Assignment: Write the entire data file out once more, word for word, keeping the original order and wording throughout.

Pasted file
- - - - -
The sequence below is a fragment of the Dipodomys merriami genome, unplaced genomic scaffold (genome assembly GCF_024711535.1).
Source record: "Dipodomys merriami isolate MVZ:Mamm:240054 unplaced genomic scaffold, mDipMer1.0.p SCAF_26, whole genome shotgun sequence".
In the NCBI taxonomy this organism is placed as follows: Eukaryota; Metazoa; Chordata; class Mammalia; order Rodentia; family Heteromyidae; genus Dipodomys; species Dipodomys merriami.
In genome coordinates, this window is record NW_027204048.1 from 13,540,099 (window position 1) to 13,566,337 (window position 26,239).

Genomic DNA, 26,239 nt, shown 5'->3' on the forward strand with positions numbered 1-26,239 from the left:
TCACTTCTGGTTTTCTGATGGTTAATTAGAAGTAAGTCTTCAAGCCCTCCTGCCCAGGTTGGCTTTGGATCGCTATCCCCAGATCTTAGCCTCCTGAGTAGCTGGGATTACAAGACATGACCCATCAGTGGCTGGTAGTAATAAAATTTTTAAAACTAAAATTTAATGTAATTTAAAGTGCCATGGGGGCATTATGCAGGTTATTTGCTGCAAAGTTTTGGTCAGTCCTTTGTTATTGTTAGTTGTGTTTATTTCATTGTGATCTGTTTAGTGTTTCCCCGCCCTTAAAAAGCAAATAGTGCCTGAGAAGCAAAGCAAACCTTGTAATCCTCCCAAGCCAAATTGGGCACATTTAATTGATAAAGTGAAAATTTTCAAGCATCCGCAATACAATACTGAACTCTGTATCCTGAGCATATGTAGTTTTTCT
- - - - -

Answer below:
The sequence below is a fragment of the Dipodomys merriami genome, unplaced genomic scaffold (genome assembly GCF_024711535.1).
Source record: "Dipodomys merriami isolate MVZ:Mamm:240054 unplaced genomic scaffold, mDipMer1.0.p SCAF_26, whole genome shotgun sequence".
In the NCBI taxonomy this organism is placed as follows: Eukaryota; Metazoa; Chordata; class Mammalia; order Rodentia; family Heteromyidae; genus Dipodomys; species Dipodomys merriami.
In genome coordinates, this window is record NW_027204048.1 from 13,540,099 (window position 1) to 13,566,337 (window position 26,239).

Genomic DNA, 26,239 nt, shown 5'->3' on the forward strand with positions numbered 1-26,239 from the left:
TCACTTCTGGTTTTCTGATGGTTAATTAGAAGTAAGTCTTCAAGCCCTCCTGCCCAGGTTGGCTTTGGATCGCTATCCCCAGATCTTAGCCTCCTGAGTAGCTGGGATTACAAGACATGACCCATCAGTGGCTGGTAGTAATAAAATTTTTAAAACTAAAATTTAATGTAATTTAAAGTGCCATGGGGGCATTATGCAGGTTATTTGCTGCAAAGTTTTGGTCAGTCCTTTGTTATTGTTAGTTGTGTTTATTTCATTGTGATCTGTTTAGTGTTTCCCCGCCCTTAAAAAGCAAATAGTGCCTGAGAAGCAAAGCAAACCTTGTAATCCTCCCAAGCCAAATTGGGCACATTTAATTGATAAAGTGAAAATTTTCAAGCATCCGCAATACAATACTGAACTCTGTATCCTGAGCATATGTAGTTTTTCT